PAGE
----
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Re: Froome Talk Only

11 Jan 2018 11:46

Questions have been asked of morality and/or ethics in relation to Sky and Froome, in the context of modern pro-sport/entertainment, and as to what Sky’s standing now is after the past 12+ months of revelations. They have encouraged me to emerge from lurking, and give my take as follows (apologies in advance for the length – turns out I had a bit to say!):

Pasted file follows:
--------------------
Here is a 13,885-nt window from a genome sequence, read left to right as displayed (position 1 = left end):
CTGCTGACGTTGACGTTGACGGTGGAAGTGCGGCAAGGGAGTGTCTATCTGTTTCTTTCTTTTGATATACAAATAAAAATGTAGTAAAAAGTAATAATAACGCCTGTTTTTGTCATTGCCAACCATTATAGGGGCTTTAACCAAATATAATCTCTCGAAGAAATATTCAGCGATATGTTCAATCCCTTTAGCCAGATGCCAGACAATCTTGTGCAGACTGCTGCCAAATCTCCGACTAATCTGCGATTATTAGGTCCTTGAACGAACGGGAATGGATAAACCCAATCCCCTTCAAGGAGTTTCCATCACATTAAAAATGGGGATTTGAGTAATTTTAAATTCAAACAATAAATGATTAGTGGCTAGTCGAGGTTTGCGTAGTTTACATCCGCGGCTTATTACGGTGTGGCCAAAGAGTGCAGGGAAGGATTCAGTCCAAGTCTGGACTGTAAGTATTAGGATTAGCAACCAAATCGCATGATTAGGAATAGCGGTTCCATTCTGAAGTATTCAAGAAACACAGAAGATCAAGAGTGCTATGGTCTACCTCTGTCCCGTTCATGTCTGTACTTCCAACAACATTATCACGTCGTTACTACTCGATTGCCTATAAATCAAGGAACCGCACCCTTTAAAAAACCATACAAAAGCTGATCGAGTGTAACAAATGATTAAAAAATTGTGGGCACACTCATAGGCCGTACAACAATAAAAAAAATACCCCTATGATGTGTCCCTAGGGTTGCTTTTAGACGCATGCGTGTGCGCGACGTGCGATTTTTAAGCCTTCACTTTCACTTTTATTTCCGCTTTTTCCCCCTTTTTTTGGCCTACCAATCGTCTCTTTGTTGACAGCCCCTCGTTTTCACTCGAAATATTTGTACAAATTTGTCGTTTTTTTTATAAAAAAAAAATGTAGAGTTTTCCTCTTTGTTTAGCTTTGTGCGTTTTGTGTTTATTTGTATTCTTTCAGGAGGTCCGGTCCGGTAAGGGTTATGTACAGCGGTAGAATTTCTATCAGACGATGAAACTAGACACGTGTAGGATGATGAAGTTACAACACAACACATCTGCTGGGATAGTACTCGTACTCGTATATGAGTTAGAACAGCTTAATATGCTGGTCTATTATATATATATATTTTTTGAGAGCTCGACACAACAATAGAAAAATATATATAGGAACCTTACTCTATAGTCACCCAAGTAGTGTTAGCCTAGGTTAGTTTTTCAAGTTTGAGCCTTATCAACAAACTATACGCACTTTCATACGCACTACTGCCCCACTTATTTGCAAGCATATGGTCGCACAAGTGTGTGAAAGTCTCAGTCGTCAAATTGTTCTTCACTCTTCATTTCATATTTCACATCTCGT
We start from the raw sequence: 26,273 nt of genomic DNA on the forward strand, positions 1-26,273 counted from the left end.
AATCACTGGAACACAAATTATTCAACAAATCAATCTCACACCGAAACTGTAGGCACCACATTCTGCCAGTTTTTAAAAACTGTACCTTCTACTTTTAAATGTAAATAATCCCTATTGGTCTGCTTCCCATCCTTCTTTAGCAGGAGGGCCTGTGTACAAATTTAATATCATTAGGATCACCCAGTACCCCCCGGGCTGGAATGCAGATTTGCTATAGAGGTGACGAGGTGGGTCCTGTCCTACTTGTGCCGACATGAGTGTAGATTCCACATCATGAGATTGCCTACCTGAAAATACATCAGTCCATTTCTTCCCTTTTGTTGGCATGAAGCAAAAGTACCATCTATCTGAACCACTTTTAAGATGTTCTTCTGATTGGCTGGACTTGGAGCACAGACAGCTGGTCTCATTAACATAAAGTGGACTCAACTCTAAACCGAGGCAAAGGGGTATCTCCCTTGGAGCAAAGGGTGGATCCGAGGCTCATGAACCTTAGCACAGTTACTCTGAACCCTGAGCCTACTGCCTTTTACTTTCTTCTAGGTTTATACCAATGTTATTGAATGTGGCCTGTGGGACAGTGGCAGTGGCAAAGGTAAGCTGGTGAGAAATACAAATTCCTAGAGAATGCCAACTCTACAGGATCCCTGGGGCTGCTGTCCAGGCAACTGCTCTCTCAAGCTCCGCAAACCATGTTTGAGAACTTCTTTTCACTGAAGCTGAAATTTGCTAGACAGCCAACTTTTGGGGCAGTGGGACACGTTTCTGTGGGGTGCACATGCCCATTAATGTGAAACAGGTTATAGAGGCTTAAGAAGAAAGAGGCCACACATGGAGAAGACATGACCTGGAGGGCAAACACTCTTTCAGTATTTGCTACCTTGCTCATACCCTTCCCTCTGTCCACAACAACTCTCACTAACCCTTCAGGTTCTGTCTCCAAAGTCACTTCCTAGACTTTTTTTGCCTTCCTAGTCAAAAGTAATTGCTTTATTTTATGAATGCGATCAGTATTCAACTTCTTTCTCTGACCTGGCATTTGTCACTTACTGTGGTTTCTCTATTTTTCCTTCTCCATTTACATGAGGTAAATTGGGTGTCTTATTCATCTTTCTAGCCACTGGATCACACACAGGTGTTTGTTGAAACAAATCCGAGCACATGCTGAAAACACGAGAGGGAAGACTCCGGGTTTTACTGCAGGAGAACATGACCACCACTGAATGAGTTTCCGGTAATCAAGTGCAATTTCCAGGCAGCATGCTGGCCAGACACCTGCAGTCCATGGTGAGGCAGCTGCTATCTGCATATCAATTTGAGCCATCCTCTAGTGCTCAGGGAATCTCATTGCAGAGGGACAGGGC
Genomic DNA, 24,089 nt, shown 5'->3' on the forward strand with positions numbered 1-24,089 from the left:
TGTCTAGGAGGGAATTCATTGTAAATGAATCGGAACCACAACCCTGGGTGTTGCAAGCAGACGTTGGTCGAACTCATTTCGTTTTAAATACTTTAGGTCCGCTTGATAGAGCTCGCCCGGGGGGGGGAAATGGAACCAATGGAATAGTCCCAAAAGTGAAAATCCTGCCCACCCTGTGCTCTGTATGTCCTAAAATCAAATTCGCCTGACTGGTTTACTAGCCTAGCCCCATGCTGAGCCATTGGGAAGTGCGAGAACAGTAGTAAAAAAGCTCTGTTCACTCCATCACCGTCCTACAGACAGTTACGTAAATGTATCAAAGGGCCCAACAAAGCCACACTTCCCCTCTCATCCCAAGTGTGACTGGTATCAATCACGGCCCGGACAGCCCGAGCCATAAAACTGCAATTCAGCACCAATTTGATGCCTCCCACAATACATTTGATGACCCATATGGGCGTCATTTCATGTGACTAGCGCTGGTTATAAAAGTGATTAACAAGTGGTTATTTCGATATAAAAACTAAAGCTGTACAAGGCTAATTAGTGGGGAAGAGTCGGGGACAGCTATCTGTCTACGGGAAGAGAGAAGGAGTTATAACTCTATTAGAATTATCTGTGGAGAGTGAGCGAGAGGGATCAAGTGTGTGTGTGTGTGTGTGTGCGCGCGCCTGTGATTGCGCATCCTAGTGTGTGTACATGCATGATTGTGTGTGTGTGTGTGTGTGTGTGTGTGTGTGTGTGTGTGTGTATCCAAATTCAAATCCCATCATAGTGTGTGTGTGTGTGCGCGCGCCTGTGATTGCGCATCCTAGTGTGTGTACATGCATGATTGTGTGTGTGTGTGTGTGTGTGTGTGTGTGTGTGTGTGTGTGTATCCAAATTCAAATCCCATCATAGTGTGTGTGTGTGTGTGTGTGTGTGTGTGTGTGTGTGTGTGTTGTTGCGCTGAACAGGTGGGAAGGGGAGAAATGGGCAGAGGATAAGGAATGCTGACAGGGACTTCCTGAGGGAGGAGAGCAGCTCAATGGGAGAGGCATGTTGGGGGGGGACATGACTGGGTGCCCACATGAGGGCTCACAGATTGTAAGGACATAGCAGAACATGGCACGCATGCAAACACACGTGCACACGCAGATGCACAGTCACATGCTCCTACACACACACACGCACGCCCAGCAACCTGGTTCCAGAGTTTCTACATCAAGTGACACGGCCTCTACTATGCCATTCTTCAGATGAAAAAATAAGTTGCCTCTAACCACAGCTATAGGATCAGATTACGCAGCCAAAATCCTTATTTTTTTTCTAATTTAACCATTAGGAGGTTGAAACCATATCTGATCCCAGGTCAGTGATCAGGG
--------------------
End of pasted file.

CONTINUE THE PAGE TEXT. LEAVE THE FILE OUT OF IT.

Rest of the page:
With the tainting of Froome, Sky’s goose, as a clean and particularly ethical pro-cycling team, is well and truly cooked. When it comes to high level pro athletic sport (team sport has its own issues but is a little different), doping and official results, the final record and the amount of sanctioned positive tests are largely immaterial. What matters is the public perception, general consensus or demonstrable knowledge on a particular team or athlete. For example, both Indurain and Armstrong doped to win Le Tour. But Big Mig is still an official winner and Lance is not. Does that make Indurain any better (in a purely sporting sense) or any more a legitimate winner? Barely. Armstrong is a bigger public villain because of when and how he won, how he acted, and because he is a loud American with a much bigger worldwide profile than Mig, But in terms of what they achieved they are the same – both doped to win, and it is generally established and accepted that this is fact. But, and this is where sport as entertainment, theatre or a money-spinner comes in, it does not follow that because these two ‘stole’ Tour wins, someone else lost who should otherwise have won. Given the prevalence of doping during both their eras, it is simply impossible to identify a legitimate ‘clean’ winner of these races. All that can be said is people were entertained, money was made, and high-class athletes at least competed in some sense, albeit on a skewed, uneven playing field with at best some vague determination made of who was ‘best’.